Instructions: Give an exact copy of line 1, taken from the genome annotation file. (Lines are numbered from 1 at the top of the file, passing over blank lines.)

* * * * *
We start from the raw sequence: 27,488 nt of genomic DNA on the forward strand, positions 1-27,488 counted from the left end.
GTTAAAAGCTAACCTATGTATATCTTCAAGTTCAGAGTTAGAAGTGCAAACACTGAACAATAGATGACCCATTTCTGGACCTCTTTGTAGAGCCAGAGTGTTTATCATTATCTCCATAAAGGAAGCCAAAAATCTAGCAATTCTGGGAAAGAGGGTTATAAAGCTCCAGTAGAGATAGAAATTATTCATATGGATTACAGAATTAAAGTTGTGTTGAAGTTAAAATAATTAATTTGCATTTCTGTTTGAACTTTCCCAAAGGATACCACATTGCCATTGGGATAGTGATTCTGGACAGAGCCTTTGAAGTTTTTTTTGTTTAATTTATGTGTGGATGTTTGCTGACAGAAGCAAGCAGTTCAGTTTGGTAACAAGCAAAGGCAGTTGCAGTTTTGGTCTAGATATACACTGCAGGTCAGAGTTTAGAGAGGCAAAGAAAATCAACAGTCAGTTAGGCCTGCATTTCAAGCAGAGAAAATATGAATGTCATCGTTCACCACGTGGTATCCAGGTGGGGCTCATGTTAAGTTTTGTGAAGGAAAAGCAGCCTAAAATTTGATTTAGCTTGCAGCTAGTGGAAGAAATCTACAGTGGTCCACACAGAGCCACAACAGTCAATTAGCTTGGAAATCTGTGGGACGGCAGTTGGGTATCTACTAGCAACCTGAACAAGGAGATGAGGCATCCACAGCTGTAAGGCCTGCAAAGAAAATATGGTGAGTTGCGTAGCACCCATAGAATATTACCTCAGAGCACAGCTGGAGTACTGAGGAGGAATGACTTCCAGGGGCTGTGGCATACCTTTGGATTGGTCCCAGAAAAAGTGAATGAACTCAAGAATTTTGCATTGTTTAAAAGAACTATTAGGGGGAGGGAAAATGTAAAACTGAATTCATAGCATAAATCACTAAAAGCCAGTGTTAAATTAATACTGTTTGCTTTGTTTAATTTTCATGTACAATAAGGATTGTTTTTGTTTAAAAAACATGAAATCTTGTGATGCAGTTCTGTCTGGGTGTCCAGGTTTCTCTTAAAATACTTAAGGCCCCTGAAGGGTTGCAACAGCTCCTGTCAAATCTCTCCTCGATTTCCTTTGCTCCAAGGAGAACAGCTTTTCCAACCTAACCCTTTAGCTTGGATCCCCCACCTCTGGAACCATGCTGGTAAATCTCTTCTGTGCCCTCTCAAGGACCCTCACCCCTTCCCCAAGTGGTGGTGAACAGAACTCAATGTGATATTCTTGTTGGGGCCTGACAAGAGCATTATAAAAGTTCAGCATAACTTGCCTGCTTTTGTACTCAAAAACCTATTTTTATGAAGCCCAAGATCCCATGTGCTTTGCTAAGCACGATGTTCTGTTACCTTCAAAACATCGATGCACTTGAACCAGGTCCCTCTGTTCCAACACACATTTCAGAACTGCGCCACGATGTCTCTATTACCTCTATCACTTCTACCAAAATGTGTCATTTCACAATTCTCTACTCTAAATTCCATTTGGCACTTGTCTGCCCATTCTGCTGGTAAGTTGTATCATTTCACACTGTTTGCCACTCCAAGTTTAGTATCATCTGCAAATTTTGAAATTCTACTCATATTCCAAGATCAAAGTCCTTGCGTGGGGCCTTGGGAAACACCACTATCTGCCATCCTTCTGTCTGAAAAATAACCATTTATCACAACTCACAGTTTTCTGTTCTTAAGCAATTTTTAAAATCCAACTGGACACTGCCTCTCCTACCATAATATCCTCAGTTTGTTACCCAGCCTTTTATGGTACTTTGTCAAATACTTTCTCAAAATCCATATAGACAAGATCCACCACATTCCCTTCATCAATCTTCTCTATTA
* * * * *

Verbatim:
We start from the raw sequence: 27,488 nt of genomic DNA on the forward strand, positions 1-27,488 counted from the left end.